It's an old saw on Wall Street: Over the long haul, small-company stocks far outperform big-cap stocks. But how much better? A recent study by pension consultant Wilshire Associates found that the smallest 500 stocks by market capitalization (out of a total of 2,500) returned a nifty 18.6% annually from 1975 to 1991. By contrast, the 500 largest-cap stocks returned 12.5% a year. So $10,000 invested in small caps was worth $220,000 17 years later, after compounding, vs. $83,000 for large caps.
There's a catch, though. Using the Wilshire data, money manager Aronson + Fogler found that those small-cap returns are earned only by buying and holding rather than by trading in and out. If an investor bought and sold the small-cap portfolio once a year, the $220,000 turns into $79,400. But a large-cap portfolio holds up much better, shrinking to only $75,700 from $83,000.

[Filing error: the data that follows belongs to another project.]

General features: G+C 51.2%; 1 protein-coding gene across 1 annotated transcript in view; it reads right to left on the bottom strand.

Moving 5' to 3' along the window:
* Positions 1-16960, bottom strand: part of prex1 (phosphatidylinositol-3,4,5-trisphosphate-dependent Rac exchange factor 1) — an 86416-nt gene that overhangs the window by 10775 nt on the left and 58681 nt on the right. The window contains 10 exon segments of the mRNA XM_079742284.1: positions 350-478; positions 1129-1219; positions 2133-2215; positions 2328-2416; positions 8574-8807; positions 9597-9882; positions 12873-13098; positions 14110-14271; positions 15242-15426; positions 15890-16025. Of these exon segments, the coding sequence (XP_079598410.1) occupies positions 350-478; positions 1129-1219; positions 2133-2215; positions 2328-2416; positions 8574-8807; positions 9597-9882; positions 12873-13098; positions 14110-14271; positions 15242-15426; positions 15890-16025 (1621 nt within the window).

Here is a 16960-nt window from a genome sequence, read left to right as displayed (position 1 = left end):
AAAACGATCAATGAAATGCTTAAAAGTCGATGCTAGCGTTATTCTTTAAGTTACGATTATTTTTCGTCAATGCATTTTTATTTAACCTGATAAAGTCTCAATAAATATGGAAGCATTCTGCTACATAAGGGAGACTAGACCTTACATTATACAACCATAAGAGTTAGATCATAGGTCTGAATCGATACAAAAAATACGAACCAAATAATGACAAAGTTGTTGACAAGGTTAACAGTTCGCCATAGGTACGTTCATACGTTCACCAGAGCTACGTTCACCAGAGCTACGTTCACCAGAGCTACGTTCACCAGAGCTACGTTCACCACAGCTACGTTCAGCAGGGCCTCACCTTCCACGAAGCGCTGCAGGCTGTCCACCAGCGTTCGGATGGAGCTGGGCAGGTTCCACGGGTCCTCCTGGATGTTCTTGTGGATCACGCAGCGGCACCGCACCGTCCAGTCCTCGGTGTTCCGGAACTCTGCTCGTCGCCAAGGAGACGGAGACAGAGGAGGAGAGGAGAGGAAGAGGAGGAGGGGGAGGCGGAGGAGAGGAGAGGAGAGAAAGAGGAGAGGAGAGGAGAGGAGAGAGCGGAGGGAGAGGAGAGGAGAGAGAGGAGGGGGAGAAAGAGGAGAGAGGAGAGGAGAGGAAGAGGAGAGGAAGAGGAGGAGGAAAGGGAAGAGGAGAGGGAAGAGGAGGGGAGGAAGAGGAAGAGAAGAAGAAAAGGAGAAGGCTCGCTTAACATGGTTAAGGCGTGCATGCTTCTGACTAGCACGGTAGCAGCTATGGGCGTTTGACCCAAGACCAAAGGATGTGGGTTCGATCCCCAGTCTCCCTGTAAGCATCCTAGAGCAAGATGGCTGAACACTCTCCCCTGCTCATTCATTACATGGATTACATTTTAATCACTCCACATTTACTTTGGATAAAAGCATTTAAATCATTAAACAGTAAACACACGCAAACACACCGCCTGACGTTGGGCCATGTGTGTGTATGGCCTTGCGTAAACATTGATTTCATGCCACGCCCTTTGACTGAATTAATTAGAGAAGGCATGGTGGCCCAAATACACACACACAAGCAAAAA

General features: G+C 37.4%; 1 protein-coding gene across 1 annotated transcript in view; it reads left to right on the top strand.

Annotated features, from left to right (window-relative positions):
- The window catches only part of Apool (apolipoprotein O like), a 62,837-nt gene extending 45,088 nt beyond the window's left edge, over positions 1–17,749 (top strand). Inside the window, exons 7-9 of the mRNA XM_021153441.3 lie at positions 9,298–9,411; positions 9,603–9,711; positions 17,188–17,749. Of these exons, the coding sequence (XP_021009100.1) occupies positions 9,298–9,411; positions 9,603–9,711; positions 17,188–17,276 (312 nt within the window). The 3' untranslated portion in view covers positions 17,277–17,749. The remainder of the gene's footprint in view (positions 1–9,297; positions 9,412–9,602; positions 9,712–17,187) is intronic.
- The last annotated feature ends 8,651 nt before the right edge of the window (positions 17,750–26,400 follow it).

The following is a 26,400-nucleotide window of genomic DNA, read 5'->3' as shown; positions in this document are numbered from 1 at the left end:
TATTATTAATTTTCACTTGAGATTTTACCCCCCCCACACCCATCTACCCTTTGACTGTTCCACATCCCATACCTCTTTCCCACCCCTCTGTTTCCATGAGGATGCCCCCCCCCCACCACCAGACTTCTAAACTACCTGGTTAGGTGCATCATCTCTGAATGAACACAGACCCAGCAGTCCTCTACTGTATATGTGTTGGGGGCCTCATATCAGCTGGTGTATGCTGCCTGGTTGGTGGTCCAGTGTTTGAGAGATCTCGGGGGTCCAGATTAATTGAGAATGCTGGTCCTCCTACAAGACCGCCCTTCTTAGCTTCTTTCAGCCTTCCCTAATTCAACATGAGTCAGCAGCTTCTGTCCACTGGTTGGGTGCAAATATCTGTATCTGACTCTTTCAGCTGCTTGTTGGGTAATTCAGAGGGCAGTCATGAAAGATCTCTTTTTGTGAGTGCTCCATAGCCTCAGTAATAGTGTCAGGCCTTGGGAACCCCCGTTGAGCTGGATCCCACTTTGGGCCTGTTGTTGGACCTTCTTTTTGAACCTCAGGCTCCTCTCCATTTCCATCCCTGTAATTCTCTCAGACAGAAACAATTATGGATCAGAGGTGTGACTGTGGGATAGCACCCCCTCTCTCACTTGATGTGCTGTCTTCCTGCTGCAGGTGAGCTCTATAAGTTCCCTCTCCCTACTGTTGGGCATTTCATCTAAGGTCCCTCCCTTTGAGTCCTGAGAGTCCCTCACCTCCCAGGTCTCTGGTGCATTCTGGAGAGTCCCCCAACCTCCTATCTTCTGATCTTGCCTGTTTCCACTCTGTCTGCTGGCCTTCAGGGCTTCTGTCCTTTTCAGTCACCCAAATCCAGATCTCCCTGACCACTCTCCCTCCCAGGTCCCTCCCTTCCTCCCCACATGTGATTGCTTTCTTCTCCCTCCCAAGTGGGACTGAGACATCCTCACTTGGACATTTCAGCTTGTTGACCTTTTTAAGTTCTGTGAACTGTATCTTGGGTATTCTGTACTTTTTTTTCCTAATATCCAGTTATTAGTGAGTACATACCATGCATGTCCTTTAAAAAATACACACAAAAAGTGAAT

Why? Trading costs are a lot higher for small caps, says Theodore R. Aronson. First, they're much less liquid, and the spread between what investors pay to buy them and what they get for selling is wide. But for big caps, the spread is very narrow, so it costs less to trade them. Second, small caps generally sell for a lot less than big caps. So commissions, which are usually calculated on a per-share basis regardless of stock price, are a larger percentage of the total outlay in small-cap trades. Says Aronson: "Ignoring transaction costs can be hazardous to your financial health."